Scouts-L Mail Archive for April of 1999: Re: Out of curiosity
Re: Out of curiosity
Mon, 26 Apr 1999 10:10:34 +0000
> Sorry - As hard as I might try, I just can't stay out of this one.
> Jim Mahoney is bothered by the idea of making the BSA coeducational,
> and asks why it is the "male" organizations which need to be
> changed. I guess, in my mind, the answer has two parts:
> 1) Because, unfortunately, it is the male organizations which have
> typically received the public and financial support they need to
> succeed and have developed the stronger programs. I'm certain that
> all of us on this forum would agree that scouting in the BSA model
> has many values to offer to youth. I can't see why those values
> should only be offered to our male youth and not our female youth.
> For whatever reason, BSA has grown into a stronger position than
> GSUSA, Campfire Girls, etc. In order to live the scout ideals, we
> have an obligation to provide as much benefit as we can to all of
> our youth.
Are you telling me that NOW couldn't scrape together a few bucks to
support a Girl Scout Troop based on the same values as Boy Scouting
if they really wanted to. In fact anyone currently excluded from
Boys Scouting is free to form their own private organization based
on the Scouting model
> 2) Because coeducational troops would benefit the boys. The proper
> raising of our children includes teaching them to respect and learn
> to work with people who are different than they are, and BSA can
> provide an excellent means to do this. That, to our shame, is
> something which is sadly lacking in American society. Does BSA want
> to be part of the problem, or part of the solution?
If anything we are more surrounded by sensitivity than ever before,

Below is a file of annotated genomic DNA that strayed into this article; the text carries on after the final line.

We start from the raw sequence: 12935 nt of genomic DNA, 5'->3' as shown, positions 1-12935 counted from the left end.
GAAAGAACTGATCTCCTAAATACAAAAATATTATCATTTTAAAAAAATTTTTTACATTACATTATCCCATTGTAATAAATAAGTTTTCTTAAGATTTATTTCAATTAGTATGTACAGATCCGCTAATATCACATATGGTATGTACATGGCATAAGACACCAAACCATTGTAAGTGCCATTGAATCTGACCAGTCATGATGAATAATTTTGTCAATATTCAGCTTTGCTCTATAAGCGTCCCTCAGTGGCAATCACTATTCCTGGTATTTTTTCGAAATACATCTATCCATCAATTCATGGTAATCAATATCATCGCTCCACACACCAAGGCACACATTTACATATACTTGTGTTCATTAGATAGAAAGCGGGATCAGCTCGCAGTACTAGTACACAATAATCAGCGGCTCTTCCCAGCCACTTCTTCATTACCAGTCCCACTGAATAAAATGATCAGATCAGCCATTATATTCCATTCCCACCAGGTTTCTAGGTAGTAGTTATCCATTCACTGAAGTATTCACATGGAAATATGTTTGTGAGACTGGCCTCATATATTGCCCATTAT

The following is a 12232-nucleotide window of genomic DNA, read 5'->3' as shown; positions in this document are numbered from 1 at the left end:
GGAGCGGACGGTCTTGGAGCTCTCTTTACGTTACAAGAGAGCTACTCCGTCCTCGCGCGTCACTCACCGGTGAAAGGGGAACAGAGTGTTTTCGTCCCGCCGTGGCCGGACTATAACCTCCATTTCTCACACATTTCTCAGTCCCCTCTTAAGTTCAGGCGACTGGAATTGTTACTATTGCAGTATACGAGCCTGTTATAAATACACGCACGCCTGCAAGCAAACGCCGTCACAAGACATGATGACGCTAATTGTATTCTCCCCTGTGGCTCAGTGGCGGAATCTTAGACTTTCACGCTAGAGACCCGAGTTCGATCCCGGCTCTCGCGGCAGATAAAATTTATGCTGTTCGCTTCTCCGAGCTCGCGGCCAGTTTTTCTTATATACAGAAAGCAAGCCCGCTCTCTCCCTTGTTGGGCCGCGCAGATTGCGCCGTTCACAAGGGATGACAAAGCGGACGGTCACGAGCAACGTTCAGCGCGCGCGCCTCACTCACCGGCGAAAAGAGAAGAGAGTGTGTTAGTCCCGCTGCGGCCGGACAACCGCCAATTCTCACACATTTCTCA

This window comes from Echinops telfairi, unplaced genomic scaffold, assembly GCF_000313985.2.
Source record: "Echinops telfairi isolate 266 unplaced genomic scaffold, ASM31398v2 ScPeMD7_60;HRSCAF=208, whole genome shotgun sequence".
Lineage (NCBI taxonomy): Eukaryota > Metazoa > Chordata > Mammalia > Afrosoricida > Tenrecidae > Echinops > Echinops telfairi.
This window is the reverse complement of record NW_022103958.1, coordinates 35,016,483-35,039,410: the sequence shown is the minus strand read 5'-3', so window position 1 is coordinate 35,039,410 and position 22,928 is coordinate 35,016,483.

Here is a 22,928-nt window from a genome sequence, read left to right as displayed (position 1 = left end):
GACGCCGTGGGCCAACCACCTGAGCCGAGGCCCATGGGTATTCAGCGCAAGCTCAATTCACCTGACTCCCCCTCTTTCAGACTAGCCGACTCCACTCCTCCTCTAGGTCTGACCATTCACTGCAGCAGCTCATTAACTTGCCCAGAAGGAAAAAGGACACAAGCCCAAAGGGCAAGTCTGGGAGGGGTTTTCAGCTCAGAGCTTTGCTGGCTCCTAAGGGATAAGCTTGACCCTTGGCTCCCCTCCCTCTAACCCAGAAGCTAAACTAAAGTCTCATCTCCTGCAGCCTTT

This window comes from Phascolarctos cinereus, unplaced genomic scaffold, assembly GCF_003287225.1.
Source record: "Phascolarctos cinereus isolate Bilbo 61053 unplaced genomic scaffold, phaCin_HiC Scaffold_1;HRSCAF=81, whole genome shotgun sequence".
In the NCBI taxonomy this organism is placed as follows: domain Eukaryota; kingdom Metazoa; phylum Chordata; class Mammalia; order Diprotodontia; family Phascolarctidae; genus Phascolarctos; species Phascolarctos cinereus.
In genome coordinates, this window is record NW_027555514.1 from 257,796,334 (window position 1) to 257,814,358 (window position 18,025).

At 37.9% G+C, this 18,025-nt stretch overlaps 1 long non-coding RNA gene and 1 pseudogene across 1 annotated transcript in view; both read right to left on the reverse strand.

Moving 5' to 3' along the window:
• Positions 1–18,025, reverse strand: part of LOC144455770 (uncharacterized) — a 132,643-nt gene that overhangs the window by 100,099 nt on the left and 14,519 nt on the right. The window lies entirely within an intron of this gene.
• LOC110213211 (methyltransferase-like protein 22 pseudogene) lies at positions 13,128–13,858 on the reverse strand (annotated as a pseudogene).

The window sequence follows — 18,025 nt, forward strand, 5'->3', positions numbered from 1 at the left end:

including the threat of legal sanctions for failure to follow the
rules. IF anything, the proliferation of all of this sensitivity
training has been making the problem worse instead of better. This
is because ultimately all of these programs dwell on what makes
people different rather than what makes us the same, giving us the
Balkanized collections of special interest groups we have today. Do
you rally think all of these groups are fighting to get into Scouting
because they want to follow the Scout law? Their goal is to destroy
what is a successful value based institution.
> Scouters who object to this idea typically claim that integration of
> girls into other previously all-male enclaves has lowered the
> quality for the boys. In the words of Sherman Potter (M*A*S*H) -
> BULLPUCKY! The quality of schools, youth athletic programs,
> community service clubs, etc. has gone UP because the girls brought
> skills and ideas into the organizations, just like the boys. This
> idea that we should maintain "traditional organizations where men
> could teach boys how to be men" has only served to isolate them and
> has caused significant problems as our society has changed since the
> days of Baden-Powell, and it is time to get rid of it.
And in the words of Ed Norton (sewer worker in the Honeymooners) that
smell in the air isn't Springtime.
Again, I ask why are all-female institutions always glorified and
all-male organizations always vilified. Society puts enough pressure
on kids to pair up at ever younger ages without introducing it into
scouting. What is wrong with an organization where boys are free to
be themselves, by themselves without having to worry about showing
off for girls. Boys are facing unprecedented problems in our society
today. There is a good article in this month's Scouting magazine by
a psychologist who describes the problems boys are facing in growing
up today and why Scouting is so important to their development.
Boys are no longer valued in our society and our schools. Even the
phrase "Boys will be boys" is almost always used to describe
something negative. Boys are overwhelmingly the victims of violence,
more likely to be diagnosed as ADD (and medicated) and nine times
more likely to commit suicide than girls. What is is about growing up
male in our society that is literally making our boys kill
themselves. What is so bad about creating an environment where they
can learn from successful, stable, and well adjusted male role
models? If we were dealing with girls we would say we were
"empowering" them and be applauded for our efforts.
I will go back into lurk mode now and refrain from further comments
on this subject. I only hope it will continue to be debated without
action for another 3 years when my son has concluded his Scouting